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January 21, 2011
Hot Spots: Starting Pitchers
Gorzelanny showed some promise during his 2007 campaign, but had not been able to put it together for any prolonged period of time until last year with the Chicago Cubs. During his first eight starts of the season, he posted a 3.09 ERA with a 9.3 K/9 and 3.3 BB/9.
After a shaky ninth start, the Cubs moved him to the bullpen. It was not for long, though, as Gorz rejoined the rotation at the end of June (thanks to Carlos Zambrano), where he provided some value. In 14 starts, he allowed three or fewer runs nine times, including five consecutive starts following his reinsertion into the rotation. However, in those 14 starts, his K/9 dropped to 6.8 and his BB/9 rose to 4.8.
His "second-half" numbers more closely match his career numbers and reflect what you should expect from him going forward. He is a lefty with some spotty strikeout skills and poor control along with a naturally higher than average BABIP (career .307, including .320 last year).
Should you wind up with Gorzelanny on your roster, match-ups are going to be very important. He is effective against left-handers but struggles mightily against their right-handed counterparts. This means that you may want to start Gorz against a team like the Phillies (Chase Utley, Ryan Howard, Raul Ibanez) but sit him against the Braves (Martin Prado, Dan Uggla, Chipper Jones).
Young has not been able to stay healthy for an entire season since 2007, but will attempt to do so this year with the Mets. Since shoulder injuries became an issue, Young's K/9 and BB/9 have both trended in the wrong direction.
The good news is that, although Young is moving out of the pitcher-friendly confines of Petco Park that saved him so many runs, he is moving into another pitcher-friendly park. Young induces quite a high percentage of fly balls (53 percent career average) which has been the key to his success over the years. According to StatCorner.com, Citi Field had a home run park factor of 90 for left-handed hitters and 94 for right-handed hitters last year. (Over 100 favors hitters, under 100 favors pitchers.)
Thanks to his fly ball tendencies, Young's BABIP is naturally lower than what we would expect from a typical pitcher. His .263 average is due in large part to his former home in San Diego, but you should expect that lower-than-average BABIP trend to continue in New York. He will likely give up a few more home runs, but his BABIP should still fall in the .270- range.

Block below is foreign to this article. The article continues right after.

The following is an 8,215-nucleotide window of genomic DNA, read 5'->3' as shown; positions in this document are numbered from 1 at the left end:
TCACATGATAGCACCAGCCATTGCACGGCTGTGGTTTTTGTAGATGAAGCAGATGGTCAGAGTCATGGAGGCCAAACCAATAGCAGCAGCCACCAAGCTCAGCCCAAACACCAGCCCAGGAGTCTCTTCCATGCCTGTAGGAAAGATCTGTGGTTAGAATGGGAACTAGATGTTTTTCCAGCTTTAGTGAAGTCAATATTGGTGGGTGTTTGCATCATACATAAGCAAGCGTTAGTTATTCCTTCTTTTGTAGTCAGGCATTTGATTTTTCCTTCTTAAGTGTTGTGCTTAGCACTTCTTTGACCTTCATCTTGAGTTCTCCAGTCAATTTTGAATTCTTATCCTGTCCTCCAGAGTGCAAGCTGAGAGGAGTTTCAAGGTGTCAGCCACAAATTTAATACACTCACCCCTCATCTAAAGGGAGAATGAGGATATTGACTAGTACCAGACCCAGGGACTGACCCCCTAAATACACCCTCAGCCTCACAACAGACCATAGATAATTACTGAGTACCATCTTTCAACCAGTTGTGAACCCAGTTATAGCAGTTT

As Young will not be an integral part of your fantasy baseball roster, his injury history is not as big of an issue, since you can just drop him at a moment's notice. He has the potential to have value in mixed leagues, but for now, he is only worth taking in NL-only leagues. If you are considering him for a mixed league, keep an eye on his spring training performance. If his velocity returns to the high-80's, take a shot. If he struggles to hit 86, consider looking elsewhere. Young's K/9 dropped along with his velocity when shoulder injuries became a problem.
A shoulder injury caused Francis to miss all of July and most of September in 2008, and then all of the '09 season. He finally returned in mid-May last year and was quite impressive, considering. His 5.00 ERA looked ugly, but his 4.08 SIERA put him in the same area as Joe Blanton and Andy Pettitte.
In 104 innings in 2010, Francis posted a 5.8 K/9 and 2.0 BB/9 and his fastball averaged 87.2 MPH, the highest it has been since '05. These are all good signs and Dayton Moore did well to pick him up on a one-year, $2 million deal with an additional $2 million available in performance bonuses.
The move from Coors Field to Kauffman Stadium should help Francis out quite a bit. Coors had a left/right home run park factor of 116/117 while Kauffman was much friendlier at 73/85.
Francis will have value in deep mixed leagues and will be a great buy-low option in AL-only leagues. Many will have either forgotten about or given up on Francis due to his injury history and poor results last year.
Bruce Chen, Kansas City Royals
Chen benefited from toenail-low expectations last year when he finished with a 4.17 ERA. Many thought Chen had turned a corner or had a career year. It was mostly an illusion. His 4.75 SIERA ranked 124th out of 147 pitchers with 100 innings of work.
Chen's mediocre 6.3 K/9 was not the issue; it was his 3.7 BB/9. He simply does not have the control to be an effective starter for prolonged periods of time.
Chen will be irrelevant in mixed leagues, but will have some slight value in AL-only leagues.